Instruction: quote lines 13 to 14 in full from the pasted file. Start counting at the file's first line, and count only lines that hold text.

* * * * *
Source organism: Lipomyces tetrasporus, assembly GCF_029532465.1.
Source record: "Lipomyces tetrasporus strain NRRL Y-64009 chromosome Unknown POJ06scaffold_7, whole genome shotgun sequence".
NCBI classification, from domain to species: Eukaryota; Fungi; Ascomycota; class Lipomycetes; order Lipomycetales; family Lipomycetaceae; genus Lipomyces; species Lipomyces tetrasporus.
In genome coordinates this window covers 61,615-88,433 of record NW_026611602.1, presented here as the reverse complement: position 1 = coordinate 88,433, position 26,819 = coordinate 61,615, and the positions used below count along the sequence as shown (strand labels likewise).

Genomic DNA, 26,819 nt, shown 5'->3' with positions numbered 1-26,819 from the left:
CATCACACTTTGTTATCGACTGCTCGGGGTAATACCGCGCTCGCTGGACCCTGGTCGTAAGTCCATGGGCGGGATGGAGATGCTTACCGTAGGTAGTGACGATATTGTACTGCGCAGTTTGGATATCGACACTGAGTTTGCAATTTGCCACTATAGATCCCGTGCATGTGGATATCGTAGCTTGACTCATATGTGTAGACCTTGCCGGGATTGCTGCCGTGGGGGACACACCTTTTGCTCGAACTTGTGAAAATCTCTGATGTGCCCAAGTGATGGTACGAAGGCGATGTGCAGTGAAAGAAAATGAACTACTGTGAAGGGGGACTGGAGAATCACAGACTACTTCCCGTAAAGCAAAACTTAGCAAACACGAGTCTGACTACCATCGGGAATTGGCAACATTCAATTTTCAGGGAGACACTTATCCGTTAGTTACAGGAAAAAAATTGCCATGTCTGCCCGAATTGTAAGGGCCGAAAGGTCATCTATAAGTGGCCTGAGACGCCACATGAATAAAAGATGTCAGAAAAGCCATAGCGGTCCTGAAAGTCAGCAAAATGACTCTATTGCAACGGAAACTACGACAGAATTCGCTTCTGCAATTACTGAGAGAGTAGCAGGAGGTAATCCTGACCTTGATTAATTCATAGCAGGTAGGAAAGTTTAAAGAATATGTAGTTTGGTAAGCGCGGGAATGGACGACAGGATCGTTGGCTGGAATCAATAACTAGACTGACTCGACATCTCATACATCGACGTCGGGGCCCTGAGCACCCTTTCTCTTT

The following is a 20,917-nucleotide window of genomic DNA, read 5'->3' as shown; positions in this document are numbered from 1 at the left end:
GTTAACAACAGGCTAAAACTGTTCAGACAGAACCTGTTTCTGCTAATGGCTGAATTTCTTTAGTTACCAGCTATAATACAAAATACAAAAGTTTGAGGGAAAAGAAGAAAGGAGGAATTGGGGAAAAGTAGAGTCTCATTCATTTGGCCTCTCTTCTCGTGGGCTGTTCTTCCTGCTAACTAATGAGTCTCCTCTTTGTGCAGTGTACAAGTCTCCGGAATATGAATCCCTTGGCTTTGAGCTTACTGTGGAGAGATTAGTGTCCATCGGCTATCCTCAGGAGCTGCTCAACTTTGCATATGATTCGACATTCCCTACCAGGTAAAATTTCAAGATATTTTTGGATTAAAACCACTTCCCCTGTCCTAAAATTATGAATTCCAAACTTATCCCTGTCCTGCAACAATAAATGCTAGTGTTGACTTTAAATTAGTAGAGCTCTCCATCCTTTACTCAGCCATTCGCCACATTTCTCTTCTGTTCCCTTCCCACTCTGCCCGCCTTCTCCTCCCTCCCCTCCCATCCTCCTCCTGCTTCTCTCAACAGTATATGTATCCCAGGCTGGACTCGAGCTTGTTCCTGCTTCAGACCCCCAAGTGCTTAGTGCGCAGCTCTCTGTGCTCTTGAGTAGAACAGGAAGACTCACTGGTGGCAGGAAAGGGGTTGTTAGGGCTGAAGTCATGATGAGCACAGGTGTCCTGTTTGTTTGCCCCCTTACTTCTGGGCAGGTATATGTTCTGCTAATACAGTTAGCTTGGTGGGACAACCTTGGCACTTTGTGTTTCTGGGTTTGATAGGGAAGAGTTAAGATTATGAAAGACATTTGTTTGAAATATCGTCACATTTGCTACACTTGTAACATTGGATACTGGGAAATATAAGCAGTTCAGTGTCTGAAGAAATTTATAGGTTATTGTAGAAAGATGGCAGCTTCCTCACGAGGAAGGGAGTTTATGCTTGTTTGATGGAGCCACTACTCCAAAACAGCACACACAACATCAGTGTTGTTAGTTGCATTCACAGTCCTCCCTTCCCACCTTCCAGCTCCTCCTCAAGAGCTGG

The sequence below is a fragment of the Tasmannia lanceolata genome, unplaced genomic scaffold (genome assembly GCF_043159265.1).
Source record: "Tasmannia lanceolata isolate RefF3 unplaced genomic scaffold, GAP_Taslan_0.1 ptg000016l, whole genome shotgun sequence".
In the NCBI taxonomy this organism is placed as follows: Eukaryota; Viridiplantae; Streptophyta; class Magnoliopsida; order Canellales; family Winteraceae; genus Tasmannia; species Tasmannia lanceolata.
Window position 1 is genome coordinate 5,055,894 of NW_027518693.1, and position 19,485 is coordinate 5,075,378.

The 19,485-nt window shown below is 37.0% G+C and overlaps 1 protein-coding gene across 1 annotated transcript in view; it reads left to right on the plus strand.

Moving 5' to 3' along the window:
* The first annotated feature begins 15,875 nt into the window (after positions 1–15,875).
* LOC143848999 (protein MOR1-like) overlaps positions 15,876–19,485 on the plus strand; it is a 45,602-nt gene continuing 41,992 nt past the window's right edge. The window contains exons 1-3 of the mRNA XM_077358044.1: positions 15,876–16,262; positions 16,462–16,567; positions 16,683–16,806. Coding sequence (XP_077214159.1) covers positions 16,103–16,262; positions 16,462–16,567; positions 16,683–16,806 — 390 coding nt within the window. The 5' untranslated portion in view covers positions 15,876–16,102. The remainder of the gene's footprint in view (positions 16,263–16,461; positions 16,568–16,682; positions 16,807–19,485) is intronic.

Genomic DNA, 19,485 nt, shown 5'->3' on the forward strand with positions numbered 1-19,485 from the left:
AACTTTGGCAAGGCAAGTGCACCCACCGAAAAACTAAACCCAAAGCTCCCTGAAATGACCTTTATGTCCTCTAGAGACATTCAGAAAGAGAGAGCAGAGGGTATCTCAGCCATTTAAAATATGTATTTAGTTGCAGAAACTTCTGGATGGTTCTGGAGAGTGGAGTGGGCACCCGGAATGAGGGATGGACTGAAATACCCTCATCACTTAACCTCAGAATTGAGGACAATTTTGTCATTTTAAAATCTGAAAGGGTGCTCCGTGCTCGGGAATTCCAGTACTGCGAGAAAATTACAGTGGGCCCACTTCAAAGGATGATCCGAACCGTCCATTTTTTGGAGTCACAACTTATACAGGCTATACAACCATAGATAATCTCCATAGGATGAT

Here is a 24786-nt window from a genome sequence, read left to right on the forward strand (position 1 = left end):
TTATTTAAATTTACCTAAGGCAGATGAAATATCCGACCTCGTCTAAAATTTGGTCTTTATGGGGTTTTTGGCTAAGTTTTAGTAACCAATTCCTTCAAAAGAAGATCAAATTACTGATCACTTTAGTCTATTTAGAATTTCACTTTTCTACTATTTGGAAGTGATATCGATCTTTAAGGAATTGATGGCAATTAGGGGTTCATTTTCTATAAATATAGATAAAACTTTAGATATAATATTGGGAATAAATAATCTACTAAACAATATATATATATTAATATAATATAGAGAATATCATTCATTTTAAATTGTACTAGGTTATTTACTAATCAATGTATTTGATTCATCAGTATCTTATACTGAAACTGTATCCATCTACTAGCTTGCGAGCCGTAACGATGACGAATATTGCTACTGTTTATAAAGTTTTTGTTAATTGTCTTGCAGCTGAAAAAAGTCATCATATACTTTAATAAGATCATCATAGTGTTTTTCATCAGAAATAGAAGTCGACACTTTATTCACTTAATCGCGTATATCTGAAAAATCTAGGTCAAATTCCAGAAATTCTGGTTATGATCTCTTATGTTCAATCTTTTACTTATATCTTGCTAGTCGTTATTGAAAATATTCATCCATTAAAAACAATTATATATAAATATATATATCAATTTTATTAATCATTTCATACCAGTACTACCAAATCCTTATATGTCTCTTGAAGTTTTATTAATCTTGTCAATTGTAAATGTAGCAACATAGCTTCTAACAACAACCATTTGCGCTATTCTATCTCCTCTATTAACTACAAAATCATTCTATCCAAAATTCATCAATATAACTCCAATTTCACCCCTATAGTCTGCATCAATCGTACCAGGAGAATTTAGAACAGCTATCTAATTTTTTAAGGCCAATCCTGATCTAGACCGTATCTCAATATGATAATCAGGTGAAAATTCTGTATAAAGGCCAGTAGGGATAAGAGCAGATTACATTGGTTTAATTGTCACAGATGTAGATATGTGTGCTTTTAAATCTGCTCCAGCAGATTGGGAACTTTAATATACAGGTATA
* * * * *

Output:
The 19,485-nt window shown below is 37.0% G+C and overlaps 1 protein-coding gene across 1 annotated transcript in view; it reads left to right on the plus strand.

Moving 5' to 3' along the window: